Thank you very much for your comment.
      You are right, the linewidth can be an important specification to consider for a Raman laser, and must be linked with the spectral resolution you need on the Raman spectrum.

      Good single-mode Raman laser diodes can typically provide very narrow linewidths, less than 100 MHz FWHM (i.e. 0.0002 nm at 785 nm) with a wavelength stability better than 0.010 nm, but are relatively low in power (50 to 100 mW); combined with a high-resolution spectrometer, they can be very valuable for high-coherence Raman spectroscopy to differentiate very small Raman shifts.
      Multi-mode Raman laser diodes provide higher power (up to 600 mW), but their linewidth can be as wide as 1 nm; so this results in all Raman peaks being 1 nm wide, regardless of the resolving power of the spectrometer.

      A good tradeoff can be a single-mode Raman laser with 0.1 nm linewidth and ~ 300 mW intermediate power.

      Hoping that it will be useful for you,
      Best regards,


  • Fabrice Thomas says:

    Dear Amayas,

    Yes, 300-600 dollars is currently the price of chinese low-end multi-mode lasers ; they may be generally sufficient to spectrometric studies with 0.5 nm resolution (20 cm-1 Raman shifts at 532 nm).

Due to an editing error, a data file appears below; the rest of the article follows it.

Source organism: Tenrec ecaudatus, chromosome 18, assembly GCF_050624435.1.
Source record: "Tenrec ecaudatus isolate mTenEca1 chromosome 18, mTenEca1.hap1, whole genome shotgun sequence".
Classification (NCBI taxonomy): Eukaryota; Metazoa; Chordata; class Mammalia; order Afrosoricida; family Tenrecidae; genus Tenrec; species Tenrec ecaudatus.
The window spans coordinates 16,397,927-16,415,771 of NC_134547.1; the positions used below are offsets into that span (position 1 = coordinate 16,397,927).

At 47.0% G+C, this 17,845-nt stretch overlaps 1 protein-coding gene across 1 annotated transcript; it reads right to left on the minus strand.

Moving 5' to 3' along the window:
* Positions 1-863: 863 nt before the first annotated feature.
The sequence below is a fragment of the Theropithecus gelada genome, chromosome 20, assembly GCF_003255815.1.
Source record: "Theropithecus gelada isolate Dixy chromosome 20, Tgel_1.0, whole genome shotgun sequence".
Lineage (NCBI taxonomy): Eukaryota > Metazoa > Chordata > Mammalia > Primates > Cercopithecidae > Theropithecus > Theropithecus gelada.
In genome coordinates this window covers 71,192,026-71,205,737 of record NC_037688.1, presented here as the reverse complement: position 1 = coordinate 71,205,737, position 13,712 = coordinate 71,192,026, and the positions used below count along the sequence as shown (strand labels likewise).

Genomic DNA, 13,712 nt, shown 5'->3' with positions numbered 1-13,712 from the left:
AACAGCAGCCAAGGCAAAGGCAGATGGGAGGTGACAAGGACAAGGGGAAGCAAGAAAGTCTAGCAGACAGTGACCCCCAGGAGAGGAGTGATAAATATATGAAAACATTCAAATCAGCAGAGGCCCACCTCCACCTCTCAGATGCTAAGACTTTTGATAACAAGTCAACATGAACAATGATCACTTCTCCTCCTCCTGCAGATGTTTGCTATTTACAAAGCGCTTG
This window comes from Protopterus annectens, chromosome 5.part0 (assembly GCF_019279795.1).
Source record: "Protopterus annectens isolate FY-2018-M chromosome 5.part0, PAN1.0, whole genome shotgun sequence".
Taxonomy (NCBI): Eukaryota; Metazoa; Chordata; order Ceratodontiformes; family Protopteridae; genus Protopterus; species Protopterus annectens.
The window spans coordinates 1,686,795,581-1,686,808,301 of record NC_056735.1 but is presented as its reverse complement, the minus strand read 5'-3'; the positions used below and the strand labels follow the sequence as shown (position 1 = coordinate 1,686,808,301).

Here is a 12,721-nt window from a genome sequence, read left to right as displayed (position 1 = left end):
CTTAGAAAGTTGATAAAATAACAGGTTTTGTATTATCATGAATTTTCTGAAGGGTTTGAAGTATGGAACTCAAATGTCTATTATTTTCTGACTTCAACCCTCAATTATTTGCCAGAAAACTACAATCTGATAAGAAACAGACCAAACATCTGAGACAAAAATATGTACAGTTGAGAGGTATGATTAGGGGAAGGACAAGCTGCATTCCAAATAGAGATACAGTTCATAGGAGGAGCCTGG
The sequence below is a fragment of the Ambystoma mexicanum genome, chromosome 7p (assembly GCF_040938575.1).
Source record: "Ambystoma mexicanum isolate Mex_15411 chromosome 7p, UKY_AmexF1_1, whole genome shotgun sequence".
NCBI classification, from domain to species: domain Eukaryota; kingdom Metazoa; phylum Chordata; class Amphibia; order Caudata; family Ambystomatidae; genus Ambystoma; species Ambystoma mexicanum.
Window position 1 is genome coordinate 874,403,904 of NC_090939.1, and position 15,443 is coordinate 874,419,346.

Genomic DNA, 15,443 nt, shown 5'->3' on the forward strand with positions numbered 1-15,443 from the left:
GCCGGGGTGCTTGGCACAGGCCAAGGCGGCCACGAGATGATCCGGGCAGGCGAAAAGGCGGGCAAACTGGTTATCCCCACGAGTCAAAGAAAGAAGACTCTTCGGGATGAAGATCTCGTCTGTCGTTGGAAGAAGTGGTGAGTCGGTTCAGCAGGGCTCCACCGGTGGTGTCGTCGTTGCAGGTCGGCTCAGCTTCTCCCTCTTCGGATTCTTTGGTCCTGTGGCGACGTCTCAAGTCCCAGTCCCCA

The difference may come from the higher power and the stability of the BeamQ. Better quality will require a price > 2 k$ .
    If you use fibered or bulk-optics setups, be careful that all these lasers are generally free-beam and not necessarily collimated (see beam divergence and quality), so you will need collimating optics (with basically 40-60% coupling efficiency).

    If you want more information, please feel free to send me a direct email to : fabrice.thomas@resolutionspectra.com

    Best regards,

    • amayas says:

      Dear Fabrice !

      THanks a thousand for these precious information.

      I’ll be back to you by email

      All the best for the MyLaserSpectrum community


  • Allen Wallace says:

    I mentor high school science fair projects and a student is considering a green laser pointer as a Raman spectrometer source. I’ve always thought that the optical noise of these $10 pointers make them unsuitable, however I see a 2012 reference to paper presented to the Optical Society of America using a laser pointer for an Raman explosives detector. Is using a cheap laser pointer wishful thinking? or does the student have a good change of detecting Raman spectrum?

    • Fabrice Thomas says:

      Hello Allen,
      It is true that new green laser pointers can now achieve very high power, more than 1 Watt. So maybe it can be potentially used for low-precision Raman detection, but it will require a very good optical system for beam focalisation and Raman signal observation (with a centered laser rejection filter).
      Be also very careful that this kind of very-high-power green lasers are very dangerous for eyes and bodies (use of specialised protection glasses, do not point towards persons or objects like inflammable material, planes,…) and are sometimes reserved to military applications. For more information, please refer to the Code of Federal Regulations (especially 21 CFR 1040-1041) of the CDRH in the US.
      Best regards,